NI news: NASA discovered water on the lunar surface aided by West Belfast company


A Northern Ireland company helped NASA confirm water on the moon’s sunlit surface for the first time.

The discovery, led by NASA’s Stratospheric Observatory for Infrared Astronomy (SOFIA), indicates that water can be distributed across the entire surface of the moon and not just in cold, shady places.

Andor Technologies, based in West Belfast, is a world leader in the design and manufacture of high performance scientific imaging cameras.

And the company’s “iXon EMCCD” technology was at the heart of the recent space discovery.

Andrew Dennis, Director of Product Management at Andor Technologies, said the primary imaging device that stabilizes the telescope system on SOFIA is based on Andor’s technology.

“The Moon observations we’re working with now – including those humidity levels, for example – will be absolutely critical in the exploration of Mars, as they won’t have to carry water from Earth to the Moon (and) to Mars as part of the next round of missions, ”he told the BBC Evening Extra.

“A base on the Moon is the first step towards future exploration of the red planet – and finding water there to do so was a key discovery. I would be amazed if, in this decade, we don’t get both men and women landing on Mars.” he added.

SOFIA has detected water molecules (H2O) in Clavius ​​Crater, one of the largest visible craters from Earth, located in the southern hemisphere of the Moon.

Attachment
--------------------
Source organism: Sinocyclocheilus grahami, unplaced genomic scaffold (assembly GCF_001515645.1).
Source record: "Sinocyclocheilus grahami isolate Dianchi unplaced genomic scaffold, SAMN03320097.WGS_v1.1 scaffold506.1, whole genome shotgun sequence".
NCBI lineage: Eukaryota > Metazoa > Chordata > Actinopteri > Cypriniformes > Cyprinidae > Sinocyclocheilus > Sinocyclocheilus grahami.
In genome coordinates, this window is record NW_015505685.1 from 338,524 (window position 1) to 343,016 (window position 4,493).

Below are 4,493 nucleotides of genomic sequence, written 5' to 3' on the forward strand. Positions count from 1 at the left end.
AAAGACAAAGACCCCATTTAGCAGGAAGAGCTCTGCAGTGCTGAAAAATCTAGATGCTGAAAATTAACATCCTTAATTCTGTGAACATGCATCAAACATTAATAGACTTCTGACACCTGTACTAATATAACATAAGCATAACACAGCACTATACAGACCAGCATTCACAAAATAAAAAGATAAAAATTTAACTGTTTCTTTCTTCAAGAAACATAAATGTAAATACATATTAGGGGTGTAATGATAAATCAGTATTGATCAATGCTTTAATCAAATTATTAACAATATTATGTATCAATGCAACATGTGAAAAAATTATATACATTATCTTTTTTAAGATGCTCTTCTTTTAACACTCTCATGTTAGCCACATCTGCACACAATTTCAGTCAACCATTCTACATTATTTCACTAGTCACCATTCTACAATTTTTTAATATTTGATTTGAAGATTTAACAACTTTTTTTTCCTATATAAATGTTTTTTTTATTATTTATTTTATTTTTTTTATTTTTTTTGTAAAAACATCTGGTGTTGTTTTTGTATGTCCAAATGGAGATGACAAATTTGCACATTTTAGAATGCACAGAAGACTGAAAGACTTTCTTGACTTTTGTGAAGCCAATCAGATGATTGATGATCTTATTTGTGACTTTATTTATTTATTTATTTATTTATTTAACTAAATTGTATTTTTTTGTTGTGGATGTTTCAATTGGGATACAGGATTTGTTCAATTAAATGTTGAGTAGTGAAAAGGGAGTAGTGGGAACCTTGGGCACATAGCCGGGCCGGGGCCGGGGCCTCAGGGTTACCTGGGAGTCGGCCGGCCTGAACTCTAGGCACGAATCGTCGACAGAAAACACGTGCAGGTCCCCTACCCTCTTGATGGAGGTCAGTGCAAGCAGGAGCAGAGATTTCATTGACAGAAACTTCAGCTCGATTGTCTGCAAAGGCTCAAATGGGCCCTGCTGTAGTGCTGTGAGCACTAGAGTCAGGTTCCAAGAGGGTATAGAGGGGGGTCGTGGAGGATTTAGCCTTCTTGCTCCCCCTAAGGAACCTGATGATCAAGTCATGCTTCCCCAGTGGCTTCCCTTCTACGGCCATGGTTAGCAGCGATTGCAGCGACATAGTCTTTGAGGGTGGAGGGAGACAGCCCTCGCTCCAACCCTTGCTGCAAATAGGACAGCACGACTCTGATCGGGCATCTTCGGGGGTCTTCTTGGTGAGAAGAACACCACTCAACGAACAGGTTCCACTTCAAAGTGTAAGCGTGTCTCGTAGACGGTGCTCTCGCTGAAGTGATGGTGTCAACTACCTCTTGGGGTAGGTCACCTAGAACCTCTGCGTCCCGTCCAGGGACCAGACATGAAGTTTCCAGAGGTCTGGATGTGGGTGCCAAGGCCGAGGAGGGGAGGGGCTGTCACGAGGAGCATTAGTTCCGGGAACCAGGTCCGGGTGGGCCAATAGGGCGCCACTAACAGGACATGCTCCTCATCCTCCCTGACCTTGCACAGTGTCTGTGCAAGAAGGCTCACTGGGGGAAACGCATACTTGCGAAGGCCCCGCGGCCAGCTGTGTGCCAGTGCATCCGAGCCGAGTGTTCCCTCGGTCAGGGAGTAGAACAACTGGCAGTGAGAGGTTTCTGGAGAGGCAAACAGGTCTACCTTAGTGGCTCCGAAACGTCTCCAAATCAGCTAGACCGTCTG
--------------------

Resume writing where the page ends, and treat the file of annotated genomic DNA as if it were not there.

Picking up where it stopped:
Previous observations of the Moon’s surface have detected some form of hydrogen, but have not been able to distinguish between water and its close chemical relative, hydroxyl (OH). Data from this location reveals water in concentrations between 100 and 412 parts per million – roughly equivalent to a 12-ounce water bottle – trapped in one cubic meter of soil scattered across the lunar surface.

“We had indications that H2O – the familiar water we know – may be present on the sunny side of the moon,” said Paul Hertz, director of the Division of Astrophysics of the Directorate of Science Mission at NASA’s Washington headquarters.

“Now we know it’s there. This discovery challenges our understanding of the lunar surface and raises intriguing questions about resources relevant to deep space exploration. “

By way of comparison, the Sahara desert has 100 times more water than SOFIA detects in the lunar soil. Despite the small quantities, the discovery raises new questions about how water is created and how it persists on the hard, airless lunar surface, NASA says.


Source link